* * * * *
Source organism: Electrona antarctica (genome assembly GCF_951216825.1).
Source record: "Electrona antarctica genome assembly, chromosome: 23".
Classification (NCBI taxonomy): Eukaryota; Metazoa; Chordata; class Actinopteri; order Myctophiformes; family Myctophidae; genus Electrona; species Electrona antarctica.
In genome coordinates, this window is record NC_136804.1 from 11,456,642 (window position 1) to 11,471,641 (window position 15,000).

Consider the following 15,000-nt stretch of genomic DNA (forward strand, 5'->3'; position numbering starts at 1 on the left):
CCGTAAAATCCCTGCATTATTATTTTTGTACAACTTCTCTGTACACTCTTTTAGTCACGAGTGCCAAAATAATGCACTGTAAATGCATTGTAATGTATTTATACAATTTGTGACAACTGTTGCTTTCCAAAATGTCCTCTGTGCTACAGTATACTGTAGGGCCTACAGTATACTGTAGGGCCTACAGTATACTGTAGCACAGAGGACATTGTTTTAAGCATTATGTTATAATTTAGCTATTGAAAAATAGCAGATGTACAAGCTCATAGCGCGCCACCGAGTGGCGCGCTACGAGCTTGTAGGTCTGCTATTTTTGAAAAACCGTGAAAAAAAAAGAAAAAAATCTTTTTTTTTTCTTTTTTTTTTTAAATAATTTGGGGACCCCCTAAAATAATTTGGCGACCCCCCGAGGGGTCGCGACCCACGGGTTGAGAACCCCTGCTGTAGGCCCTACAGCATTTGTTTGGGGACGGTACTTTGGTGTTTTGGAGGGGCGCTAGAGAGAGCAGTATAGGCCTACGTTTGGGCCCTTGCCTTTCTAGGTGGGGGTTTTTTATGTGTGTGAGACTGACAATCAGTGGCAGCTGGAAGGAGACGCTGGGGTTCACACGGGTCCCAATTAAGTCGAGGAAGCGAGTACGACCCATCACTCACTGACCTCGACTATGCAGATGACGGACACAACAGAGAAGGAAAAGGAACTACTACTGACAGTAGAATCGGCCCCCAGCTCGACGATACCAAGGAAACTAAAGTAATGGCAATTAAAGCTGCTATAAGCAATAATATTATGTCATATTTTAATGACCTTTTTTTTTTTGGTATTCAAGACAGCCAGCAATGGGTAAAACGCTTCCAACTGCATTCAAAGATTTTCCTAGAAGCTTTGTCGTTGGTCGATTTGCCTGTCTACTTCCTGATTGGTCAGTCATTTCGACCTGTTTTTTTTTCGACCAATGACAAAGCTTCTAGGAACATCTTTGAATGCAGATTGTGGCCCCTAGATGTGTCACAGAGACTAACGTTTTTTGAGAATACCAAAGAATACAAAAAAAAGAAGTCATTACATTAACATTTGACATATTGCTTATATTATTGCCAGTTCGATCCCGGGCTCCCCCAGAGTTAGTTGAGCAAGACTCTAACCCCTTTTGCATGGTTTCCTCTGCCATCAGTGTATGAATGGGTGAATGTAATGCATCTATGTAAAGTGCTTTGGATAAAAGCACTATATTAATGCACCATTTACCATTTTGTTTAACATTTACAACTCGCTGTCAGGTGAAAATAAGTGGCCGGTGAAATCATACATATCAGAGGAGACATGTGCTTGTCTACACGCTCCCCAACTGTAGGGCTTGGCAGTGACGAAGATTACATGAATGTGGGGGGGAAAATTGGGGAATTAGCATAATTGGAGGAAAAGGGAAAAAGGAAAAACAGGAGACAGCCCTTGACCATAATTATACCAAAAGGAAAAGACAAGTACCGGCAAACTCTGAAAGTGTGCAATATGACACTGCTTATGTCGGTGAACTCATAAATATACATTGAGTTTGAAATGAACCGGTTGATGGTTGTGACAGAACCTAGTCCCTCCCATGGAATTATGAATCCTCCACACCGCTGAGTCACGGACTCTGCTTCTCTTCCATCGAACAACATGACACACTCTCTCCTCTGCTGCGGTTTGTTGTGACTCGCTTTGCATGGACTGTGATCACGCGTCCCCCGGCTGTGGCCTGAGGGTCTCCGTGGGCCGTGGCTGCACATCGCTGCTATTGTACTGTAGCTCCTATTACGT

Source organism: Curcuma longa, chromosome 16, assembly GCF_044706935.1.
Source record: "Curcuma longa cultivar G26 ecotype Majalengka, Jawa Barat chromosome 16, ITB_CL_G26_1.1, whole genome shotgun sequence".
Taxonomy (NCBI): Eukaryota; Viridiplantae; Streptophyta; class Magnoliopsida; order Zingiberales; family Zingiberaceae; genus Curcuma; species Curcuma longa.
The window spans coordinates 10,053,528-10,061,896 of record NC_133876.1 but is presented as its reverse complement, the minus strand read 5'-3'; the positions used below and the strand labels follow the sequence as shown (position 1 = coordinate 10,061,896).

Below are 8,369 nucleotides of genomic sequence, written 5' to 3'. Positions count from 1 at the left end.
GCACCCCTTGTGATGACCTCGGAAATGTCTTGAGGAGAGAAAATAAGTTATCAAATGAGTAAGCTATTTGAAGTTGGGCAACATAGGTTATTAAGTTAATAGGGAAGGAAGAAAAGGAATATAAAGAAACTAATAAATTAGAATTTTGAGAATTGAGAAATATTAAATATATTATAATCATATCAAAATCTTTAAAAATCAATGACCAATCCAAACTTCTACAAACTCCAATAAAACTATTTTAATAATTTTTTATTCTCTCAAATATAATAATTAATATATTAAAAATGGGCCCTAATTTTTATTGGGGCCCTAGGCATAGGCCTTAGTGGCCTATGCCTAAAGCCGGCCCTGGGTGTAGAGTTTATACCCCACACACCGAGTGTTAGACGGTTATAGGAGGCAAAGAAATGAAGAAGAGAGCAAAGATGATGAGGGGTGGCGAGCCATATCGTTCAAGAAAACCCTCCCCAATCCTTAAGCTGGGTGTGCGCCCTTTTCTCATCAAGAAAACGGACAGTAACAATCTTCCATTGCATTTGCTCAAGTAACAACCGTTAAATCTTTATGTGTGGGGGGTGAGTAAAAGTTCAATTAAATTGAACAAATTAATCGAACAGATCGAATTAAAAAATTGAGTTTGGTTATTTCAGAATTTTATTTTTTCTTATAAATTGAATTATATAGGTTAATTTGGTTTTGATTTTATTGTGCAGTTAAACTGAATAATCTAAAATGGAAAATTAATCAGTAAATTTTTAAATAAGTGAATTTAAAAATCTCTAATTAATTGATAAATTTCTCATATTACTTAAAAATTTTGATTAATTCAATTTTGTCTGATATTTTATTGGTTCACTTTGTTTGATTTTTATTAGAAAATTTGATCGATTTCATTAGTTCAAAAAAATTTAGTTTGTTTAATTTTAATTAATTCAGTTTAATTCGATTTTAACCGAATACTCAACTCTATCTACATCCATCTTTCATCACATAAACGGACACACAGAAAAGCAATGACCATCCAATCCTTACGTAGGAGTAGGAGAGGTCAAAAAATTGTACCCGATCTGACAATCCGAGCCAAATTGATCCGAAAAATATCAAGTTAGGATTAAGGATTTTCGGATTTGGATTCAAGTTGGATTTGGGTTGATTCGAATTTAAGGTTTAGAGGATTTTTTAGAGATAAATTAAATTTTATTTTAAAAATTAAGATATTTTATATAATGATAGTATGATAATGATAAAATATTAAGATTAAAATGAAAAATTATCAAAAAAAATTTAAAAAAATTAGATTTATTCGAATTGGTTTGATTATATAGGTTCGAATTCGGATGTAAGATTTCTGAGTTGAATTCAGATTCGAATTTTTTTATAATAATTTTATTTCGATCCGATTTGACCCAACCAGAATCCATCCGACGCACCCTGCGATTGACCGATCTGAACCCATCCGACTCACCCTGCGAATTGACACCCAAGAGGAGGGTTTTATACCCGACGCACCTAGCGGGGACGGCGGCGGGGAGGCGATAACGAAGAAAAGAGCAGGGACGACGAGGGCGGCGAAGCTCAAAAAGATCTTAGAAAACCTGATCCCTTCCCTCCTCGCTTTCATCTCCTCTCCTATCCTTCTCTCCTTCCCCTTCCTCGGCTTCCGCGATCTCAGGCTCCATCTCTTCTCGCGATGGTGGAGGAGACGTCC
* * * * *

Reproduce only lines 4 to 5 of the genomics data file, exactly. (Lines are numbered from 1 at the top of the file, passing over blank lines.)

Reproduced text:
In genome coordinates, this window is record NC_136804.1 from 11,456,642 (window position 1) to 11,471,641 (window position 15,000).

Consider the following 15,000-nt stretch of genomic DNA (forward strand, 5'->3'; position numbering starts at 1 on the left):